Total revenues at Hastings Entertainment rose 3.1% to $131.9 million in the quarter ended April 30 while net income rose 20% to $3 million compared to $2.5 million in the same period in 2007.
Sales of books at stores open at least a year rose 5.6% in the quarter, outpacing movies and music and behind video games, electronics and consumables. Book sales rose primarily because of "increased sales of new trade paperback books, as well as strong sales of used hardback and trade paperback books." New Earth by Eckhart Tolle and The Last Lecture by Randy Pausch sold especially well.
Hastings has 153 stores, most in small- and medium-sized markets.
The Daily Mail ran a photo of Nicole Kidman and Keith Urban leaving Davis-Kidd Booksellers in Nashville, Tenn., with a Davis-Kidd bag prominently featured. According to the London paper's intrepid reporters, while in the store Kidman, who is seven months pregnant, checked out the "Week 30" chapter of Your Pregnancy Week by Week by Dr. Glade Curtis and Judith Schuler (Da Capo Press) while Urban delved into Pocket Dad: Everyday Wisdom, Practical Tips, and Fatherly Advice by Dina Fayer (Quirk Books).
Three private equity groups have expressed interest in buying Borders's Paperchase subsidiary, the Financial Times reported. The paper speculated that W.H. Smith and HMV, which runs Waterstone's, may be interested as well.
"Tough times for local booksellers" was the headline of a MetroWest Daily News article exploring used bookstores in this region of eastern Massachusetts. A video tour of some of the shops was also included.
can get rid of old furniture or clothes. But books are more personal,
harder to throw away. I think people's spirits stay in their books,"
said Nancy Haines, co-owner of Vintage Books, Hopkinton, who also
cautioned, "People don't browse as much as they used to. We compete for
people's time. College kids are not into reading. We're not seeing a
new generation of collectors."
Ted Seager, owner of Village
Books, Medway, said, "A lot of people don't know what stores like mine
offer until they find a book they had when they were kids or some
out-of-print title from the 1940s. I hear them go 'Ohhhhh' and that
makes my day."
Alex Green, owner of Back Pages Books, Waltham,
which sells new and used books, thinks "the potential for (local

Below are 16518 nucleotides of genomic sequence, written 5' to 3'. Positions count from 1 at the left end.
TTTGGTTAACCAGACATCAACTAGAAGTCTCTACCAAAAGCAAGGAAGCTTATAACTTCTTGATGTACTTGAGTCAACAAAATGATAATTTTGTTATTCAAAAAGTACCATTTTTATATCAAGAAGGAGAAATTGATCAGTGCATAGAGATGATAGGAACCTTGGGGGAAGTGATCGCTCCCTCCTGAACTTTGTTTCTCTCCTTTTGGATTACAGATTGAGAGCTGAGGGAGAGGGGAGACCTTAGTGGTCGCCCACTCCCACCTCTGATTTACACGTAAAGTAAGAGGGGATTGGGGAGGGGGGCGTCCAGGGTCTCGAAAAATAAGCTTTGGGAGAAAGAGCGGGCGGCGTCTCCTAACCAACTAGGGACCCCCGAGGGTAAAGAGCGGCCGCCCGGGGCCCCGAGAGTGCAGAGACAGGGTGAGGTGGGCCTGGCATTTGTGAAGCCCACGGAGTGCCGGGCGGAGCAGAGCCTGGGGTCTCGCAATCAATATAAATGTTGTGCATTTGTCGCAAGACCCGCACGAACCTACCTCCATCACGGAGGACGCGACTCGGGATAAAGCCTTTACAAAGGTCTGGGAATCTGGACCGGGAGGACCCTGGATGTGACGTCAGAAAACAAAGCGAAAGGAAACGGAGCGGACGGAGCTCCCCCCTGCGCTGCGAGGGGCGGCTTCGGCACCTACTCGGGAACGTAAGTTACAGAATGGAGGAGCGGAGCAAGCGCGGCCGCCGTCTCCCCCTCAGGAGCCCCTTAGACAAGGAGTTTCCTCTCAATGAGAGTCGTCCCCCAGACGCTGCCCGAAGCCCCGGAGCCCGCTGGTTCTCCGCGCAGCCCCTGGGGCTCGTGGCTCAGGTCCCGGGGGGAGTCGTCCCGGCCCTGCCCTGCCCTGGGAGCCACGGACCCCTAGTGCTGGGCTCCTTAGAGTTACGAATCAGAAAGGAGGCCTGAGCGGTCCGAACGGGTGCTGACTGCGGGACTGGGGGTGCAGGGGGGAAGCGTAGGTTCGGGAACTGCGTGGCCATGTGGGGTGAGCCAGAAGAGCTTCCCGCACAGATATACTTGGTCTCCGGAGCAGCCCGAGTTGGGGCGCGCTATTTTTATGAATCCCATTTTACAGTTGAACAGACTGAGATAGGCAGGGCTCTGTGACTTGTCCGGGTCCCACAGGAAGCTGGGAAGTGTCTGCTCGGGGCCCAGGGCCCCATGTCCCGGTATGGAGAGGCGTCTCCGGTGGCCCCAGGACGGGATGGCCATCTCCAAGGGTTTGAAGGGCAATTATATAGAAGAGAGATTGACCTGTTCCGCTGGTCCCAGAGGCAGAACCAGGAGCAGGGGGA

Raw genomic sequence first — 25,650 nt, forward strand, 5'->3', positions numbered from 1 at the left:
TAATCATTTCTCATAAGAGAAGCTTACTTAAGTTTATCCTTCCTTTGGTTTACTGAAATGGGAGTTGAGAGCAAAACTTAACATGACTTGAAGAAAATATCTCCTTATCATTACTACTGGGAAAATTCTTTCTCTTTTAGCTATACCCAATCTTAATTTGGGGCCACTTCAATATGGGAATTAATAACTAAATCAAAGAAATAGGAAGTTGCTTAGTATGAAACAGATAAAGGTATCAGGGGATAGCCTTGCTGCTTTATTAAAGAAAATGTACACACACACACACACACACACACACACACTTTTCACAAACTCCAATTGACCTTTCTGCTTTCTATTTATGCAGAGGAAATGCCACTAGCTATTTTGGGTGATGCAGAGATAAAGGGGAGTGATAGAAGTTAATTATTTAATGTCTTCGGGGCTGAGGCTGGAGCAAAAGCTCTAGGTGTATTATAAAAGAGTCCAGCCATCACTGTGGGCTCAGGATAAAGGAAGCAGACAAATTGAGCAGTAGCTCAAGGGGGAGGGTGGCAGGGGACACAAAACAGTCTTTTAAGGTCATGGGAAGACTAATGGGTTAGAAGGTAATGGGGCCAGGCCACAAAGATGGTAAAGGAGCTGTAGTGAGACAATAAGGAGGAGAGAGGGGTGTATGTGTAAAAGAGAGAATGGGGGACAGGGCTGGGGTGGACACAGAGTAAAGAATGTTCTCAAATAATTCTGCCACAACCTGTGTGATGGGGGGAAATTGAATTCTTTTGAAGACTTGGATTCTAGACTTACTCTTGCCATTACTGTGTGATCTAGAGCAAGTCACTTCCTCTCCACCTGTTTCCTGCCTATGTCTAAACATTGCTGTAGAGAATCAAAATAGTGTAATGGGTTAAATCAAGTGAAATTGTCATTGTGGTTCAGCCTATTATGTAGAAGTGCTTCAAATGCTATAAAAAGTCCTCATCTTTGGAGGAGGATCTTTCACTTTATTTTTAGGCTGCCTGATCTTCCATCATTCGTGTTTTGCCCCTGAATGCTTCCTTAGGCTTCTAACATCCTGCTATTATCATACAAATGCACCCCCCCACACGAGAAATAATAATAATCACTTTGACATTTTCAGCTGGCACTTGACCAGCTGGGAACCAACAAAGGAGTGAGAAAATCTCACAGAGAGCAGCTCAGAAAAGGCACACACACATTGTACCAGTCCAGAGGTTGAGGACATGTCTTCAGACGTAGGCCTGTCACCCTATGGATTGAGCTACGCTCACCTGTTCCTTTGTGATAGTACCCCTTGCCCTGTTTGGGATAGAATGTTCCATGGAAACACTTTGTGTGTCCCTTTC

bookstores) will grow every single year."
Betty Ann Sharp, who
owns Bearly Read Books, Sudbury, would "like to see more people
collecting books. They purchase sports memorabilia but what do you
learn from that? A book is more than pages covered with words. It can
be a work of art. No animal of earth can record its thoughts so they
can be shared 2,000 years later. Books are what make us human."
Jean Wallick, co-owner of the Shire Book, Franklin, said, "I think
people like the smell of books. They can hold memories and leave a
wonderful impression. With the Internet and TV entertaining so many
people, we tend to see the ones who read. Sometimes I see a parent
reading to a child in their lap, already stimulating their imagination.
Maybe that child is beginning to share a vision with its parent. It's
very beautiful to see."
Ranked 17th on AOL Money & Finance's
list of "Top 25 Things We Wish Would Make a Comeback" was new "New
Potter books." Blogger Bruce Watson wrote, "Although I'd gladly buy Harry Potter and the Thinning Hair or even Harry Potter and the Vaguely Disconcerting Polyps,
I know that anything beyond this point will definitely be jumping the
shark. For better or worse, Harry Potter is finished as a primary
character; his story is done. On the other hand, I still have some hope
for his kids, particularly Albus Severus Potter."
Also making news in the world of HP was Michael Rosen, Children's Laureate and author of We're Going on a Bear Hunt, who told the Times that
he is not a big fan of the Potter books. He finds them "boring and
inappropriate for young readers" and would not read them to his own
"They don't grab me personally," he said. "I am
distant from them whereas I read some kids' books and I get quite drawn
in emotionally to them. Whereas authors like Enid Blyton are
hand-holding narrators who lead children into safe environments, J. K.
Rowling is more of an adult writer in that she leaves you hanging in
the air at the end of chapters with no idea what is going to happen
Stop us if you've heard this one before, but the Wall Street Journal's
L. Gordon Crovitz, inspired by an "In Stock" notice for Amazon's
sometimes elusive Kindle reading device, explored "the digital future
His verdict? The jury is still out.
Audible.com has begun a new program with the International Thriller Writers, in which each month ITW authors recommend audio editions of thrillers. Called Breakout Thrillers, the program begins this month with three authors and recommendations:
- Janet Evanovich, who chose Dead Ex by Harley Jane Kozak
- Tess Gerristen, who recommended Beautiful Lies by Lisa Unger
- Steve Berry, who preferred The Reincarnationist by M.J. Rose
Audible and ITW earlier collaborated on The Chopin Manuscript, an original serialized novel that was nominated for two Audie Awards.